Capital Cities, ‘In a Tidal Wave of Mystery’ – Album Review
Prior to joining forces as Capital Cities, Ryan Merchant and Sebu Simonian collaborated by writing commercial jingles. Listening to the duo's debut LP, 'In a Tidal Wave of Mystery,' that fact becomes painfully apparent. Merchant and Simonian are expert electro-pop craftsmen, blending disco, New Wave and easy-listening with whip-smart focus. But as one might expect from a pair of hook hustlers, their songs lack distinct fingerprints and breeze by pleasantly without saying much of anything.
It's easy to imagine any of these tracks blasting in your local Aeropostale -- and that's not a good thing. Capital Cities still write with the anonymity and predictability of ad-men. They also sing in bland double-tracked unison and favor obvious synth patterns and tired lyrical cliches. ("Even if the sky is falling down," goes the album's opening chorus, "I know that we'll be safe and sound.") The worst offender is 'Love Away,' a digi-pop synth ballad that -- on the stale scale -- gives Owl City a run for his Oreo money. ("Throw your TV out the door / One, two, three, four, on the floor." Dear God.)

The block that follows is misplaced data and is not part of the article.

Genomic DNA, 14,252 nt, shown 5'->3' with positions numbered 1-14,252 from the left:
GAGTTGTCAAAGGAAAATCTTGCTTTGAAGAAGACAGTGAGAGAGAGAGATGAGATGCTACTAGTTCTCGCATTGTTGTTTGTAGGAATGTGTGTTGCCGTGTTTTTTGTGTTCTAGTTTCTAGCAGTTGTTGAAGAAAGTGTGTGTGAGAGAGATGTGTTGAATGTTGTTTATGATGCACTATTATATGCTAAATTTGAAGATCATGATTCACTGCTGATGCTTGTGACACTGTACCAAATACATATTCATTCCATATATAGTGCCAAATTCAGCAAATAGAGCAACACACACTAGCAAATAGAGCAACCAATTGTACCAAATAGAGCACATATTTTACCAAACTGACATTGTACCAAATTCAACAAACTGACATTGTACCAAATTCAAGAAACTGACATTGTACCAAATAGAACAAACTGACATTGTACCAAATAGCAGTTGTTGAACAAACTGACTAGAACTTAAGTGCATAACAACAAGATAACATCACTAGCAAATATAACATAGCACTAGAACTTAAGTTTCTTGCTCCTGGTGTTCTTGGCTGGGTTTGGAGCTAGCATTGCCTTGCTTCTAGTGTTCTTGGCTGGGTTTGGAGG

This is a well-crafted, polite, uniformly catchy album that could have been made by any other alt-dance band on the planet. Even the band's quirks (their fondness for synthesized horns, their occasional brushes with hip-hop sampling styles) come off as calculated gestures for cool points. When Capital Cities open up their sonic palette and attempt to get weird, the results feel more like ProTools patchworks than the electro-prog absurdities they seem on paper: 'Farah Fawcett' is improbably goofy, blending NPR programming samples with big-soul vocalizing and a totally random (and totally wasted) cameo from Andre 3000, rap music's most notorious recluse.
For better or worse, though, some jingles get stuck in your head for the right reasons. 'Patience Gets Us Nowhere' has an artful scope to offset its easy-breezy chorus; the bass-heavy 'I Sold My Bed But Not My Stereo' sounds like Passion Pit on a glitzy New Romantic kick; 'Kangaroo Court' is the album's funky wake-up call, blending wildly arpeggiating synths with a monstrous bass line and an undeniably smooth chorus.
In these moments, Capital Cities seem liberated from their jingle mentality -- more concerned with having fun than with thinking about what having fun sounds like.